Elizabeth “Rocky” Mafikeng was born on the 18th September 1918 in Tarkastad, a small town near Queenstown in the Eastern Cape. She was from a working class family. Her father, Andries Mokoena, a labourer, did shortly after her birth, and her mother Kathrine was a housewife. With the death of her husband, Kathrine was pushed to wage employment as a cook in a hotel to keep the fires burning in the home.
Her family, like all other African families, struggled to make a living in the inhumane apartheid system. At the age of 14, Elizabeth had to help the family by making fat- cakes, which she sold at factories nearby her home at the expense of her schooling.
She came to live in Paarl in 1927. By 1933 she had attained a standard 7 education. To help support her family, she started working at this early age at H. Jones canning factory where she cleaned basins of apricots, peas, figs and peaches for 75 cents a week. Comrade Elizabeth married a factory worker in 1941, the same year in which the Daljosaphat and Huguenot branches (in Paarl) were formed. The couple had eleven children of whom eight were daughters and three sons.
Comrade Elizabeth’s active political life started towards the end of 1941, when she joined the Food and Canning Workers’ union. She became a shop steward committee member. Between 1954 and 1959 she served as president of the African Food and Canning Workers’ Union (AFCWU) and branch secretary in Paarl.
In January 1954, the union led a strike in Wolseley for higher wages and better working conditions. There were constant strikes in the fishing hamlets and Namaqualand, namely Lambert’s Bay Worcester, Montague, Daljosaphat, Paarl and Wellington. She is one of the people who defied the Native Labour Settlement of Disputes Act of 1953. Her courage and successful battles caused her to fought on behalf of the trade unions and all the oppressed people of South Africa.
In 1955, Rocky was chosen by the Food and Canning Workers’ Union to represent them in a Congress of the Food and Canning Workers organization by the Tobacco Hotel Industries in Sofia.
To connect the workers’ struggle for liberation and their struggle for better working conditions, she joined the Paarl branch of the ANC and in 1957 she became the vice-president of the ANC Women’s League. She also served on the regional committee of the National Executive of the South African Congress of Trade unions (SACTU). She is also one of the founder members of the Federation of South African Women (FEDSAW). During and after this congress, she visited Warsaw, Berlin, Peking, Poland, the Soviet Union and London. In these visits, she addressed meetings on the situation in South Africa and had discussions with delegates from other countries.
Elizabeth was one of our women with great energy and determination to crush the apartheid system. She was one of the trade union organizers who would not rest until their demands were met. In 1951, the union organized workers to strike in opposition to the Coloured Representative Bill.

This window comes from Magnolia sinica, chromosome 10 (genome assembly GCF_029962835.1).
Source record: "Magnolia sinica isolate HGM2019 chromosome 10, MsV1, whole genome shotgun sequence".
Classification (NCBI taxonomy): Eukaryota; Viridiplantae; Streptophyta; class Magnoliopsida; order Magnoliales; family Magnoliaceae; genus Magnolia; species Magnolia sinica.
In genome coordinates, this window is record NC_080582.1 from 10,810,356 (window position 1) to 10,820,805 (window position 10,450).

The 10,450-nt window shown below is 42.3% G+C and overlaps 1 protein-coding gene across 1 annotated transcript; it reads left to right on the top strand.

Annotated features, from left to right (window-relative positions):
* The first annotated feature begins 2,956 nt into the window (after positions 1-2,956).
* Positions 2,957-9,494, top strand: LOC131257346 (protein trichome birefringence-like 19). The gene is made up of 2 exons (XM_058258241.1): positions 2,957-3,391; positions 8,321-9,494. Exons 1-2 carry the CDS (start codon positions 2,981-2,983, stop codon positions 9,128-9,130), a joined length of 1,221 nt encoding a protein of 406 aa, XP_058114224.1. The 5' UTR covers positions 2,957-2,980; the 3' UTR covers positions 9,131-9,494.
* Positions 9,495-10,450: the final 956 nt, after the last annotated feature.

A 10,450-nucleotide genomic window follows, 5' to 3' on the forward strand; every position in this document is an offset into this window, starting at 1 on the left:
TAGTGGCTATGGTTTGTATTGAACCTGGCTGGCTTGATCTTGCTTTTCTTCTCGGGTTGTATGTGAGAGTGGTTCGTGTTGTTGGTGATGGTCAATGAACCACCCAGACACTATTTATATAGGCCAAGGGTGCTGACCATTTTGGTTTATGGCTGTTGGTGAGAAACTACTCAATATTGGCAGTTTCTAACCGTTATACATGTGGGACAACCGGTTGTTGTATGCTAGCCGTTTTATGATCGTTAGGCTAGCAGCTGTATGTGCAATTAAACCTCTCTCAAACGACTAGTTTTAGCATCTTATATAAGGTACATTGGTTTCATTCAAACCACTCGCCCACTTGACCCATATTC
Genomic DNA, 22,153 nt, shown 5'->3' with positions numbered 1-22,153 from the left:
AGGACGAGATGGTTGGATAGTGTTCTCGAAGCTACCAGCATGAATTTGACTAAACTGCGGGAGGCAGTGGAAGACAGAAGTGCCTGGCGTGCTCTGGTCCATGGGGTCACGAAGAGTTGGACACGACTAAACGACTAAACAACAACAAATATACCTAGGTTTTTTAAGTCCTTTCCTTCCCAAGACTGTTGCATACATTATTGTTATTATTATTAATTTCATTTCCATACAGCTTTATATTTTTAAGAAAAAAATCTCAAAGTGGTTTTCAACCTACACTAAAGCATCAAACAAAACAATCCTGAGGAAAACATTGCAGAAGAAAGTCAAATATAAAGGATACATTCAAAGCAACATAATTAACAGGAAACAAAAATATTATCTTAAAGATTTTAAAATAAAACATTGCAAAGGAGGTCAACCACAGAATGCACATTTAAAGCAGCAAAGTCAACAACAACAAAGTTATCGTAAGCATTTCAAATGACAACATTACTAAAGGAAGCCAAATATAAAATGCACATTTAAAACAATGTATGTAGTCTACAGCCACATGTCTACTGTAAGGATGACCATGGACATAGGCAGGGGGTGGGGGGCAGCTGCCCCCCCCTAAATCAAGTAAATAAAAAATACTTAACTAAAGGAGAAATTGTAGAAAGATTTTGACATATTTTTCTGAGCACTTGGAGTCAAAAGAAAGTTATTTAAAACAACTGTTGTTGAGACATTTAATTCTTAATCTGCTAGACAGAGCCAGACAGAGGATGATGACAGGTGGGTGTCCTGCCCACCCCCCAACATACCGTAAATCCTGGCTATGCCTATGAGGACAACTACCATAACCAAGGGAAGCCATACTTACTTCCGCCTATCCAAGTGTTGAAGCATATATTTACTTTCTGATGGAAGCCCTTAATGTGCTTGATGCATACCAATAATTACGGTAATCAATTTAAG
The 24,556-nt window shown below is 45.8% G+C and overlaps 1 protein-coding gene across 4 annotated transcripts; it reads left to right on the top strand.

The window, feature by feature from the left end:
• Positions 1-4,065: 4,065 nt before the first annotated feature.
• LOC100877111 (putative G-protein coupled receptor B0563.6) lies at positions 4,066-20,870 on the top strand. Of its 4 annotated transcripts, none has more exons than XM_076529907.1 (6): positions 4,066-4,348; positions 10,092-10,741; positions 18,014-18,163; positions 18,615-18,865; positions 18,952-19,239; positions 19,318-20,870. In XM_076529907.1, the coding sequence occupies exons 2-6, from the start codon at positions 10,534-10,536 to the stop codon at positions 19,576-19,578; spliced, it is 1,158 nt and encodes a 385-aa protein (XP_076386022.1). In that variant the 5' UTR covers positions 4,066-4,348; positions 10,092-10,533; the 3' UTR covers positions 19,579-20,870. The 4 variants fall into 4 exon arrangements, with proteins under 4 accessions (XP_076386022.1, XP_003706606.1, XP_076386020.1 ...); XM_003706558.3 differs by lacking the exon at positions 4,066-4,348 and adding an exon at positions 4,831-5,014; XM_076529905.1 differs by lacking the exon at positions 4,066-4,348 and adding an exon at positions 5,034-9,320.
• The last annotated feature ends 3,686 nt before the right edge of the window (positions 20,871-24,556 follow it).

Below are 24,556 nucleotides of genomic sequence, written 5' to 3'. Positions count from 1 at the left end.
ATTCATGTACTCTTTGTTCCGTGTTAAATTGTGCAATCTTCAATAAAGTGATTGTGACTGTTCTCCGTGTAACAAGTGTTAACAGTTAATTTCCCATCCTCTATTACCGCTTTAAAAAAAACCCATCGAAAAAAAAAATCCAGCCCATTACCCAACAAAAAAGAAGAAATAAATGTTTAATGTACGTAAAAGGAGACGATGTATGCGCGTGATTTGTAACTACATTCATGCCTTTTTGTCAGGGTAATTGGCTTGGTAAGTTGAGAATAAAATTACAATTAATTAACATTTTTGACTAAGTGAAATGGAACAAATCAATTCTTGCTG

On the 11th of November 1959, the apartheid regime served comrade Elizabeth with a deportation (banning) order shortly after she had led a huge demonstration in Paarl against an attempt to issue passes to African women. According to the government, Rocky’s presence would disturb the peace and order among people in Paarl and that’s why she was banished.
Initially the apartheid regime wanted to deport her to Vryburg but the banning order angered SACTU and the union. Together with the ANC, the Congress of Democrats, the Coloured People’s Congress, SACTU and the Women’s Federation, they organized a demonstration in protest against the banishment by guarding her house day and night. They organized transport for Rocky to Lesotho and she escaped on the 19th of November to Maseru, with her one-month old baby, Uhuru. There she had to live in a remote area in a neighbouring country, without her mother, husband and children. She only learnt about the demonstration when she was already in Basutoland (now Lesotho) where she lived as a refugee.
During her time in exile, cde Rocky’s mother and husband died. Rocky wanted to attend the funerals but the risk of her getting caught by the security force was too great and it was decided that she should rather stay in Lesotho. A committee made up of comrades from FCWU was elected to look after Rocky’s children and they at least got to visit her during the holidays.
After the unbanning of political parties like the ANC, Rocky returned to Cape Town in 1991 and the union built a house for her in the Mbekweni township in Paarl. Cde Rocky remains an ANC and FAWU stalwart and she still resides in Paarl to this day, but is no longer actively involved in political activities as she is suffering from ill-health.
FAWU celebrated cde Rocky’s 90th birthday in September 2008 and presented her with several gifts to thank her for contribution towards building the union and the liberation struggle.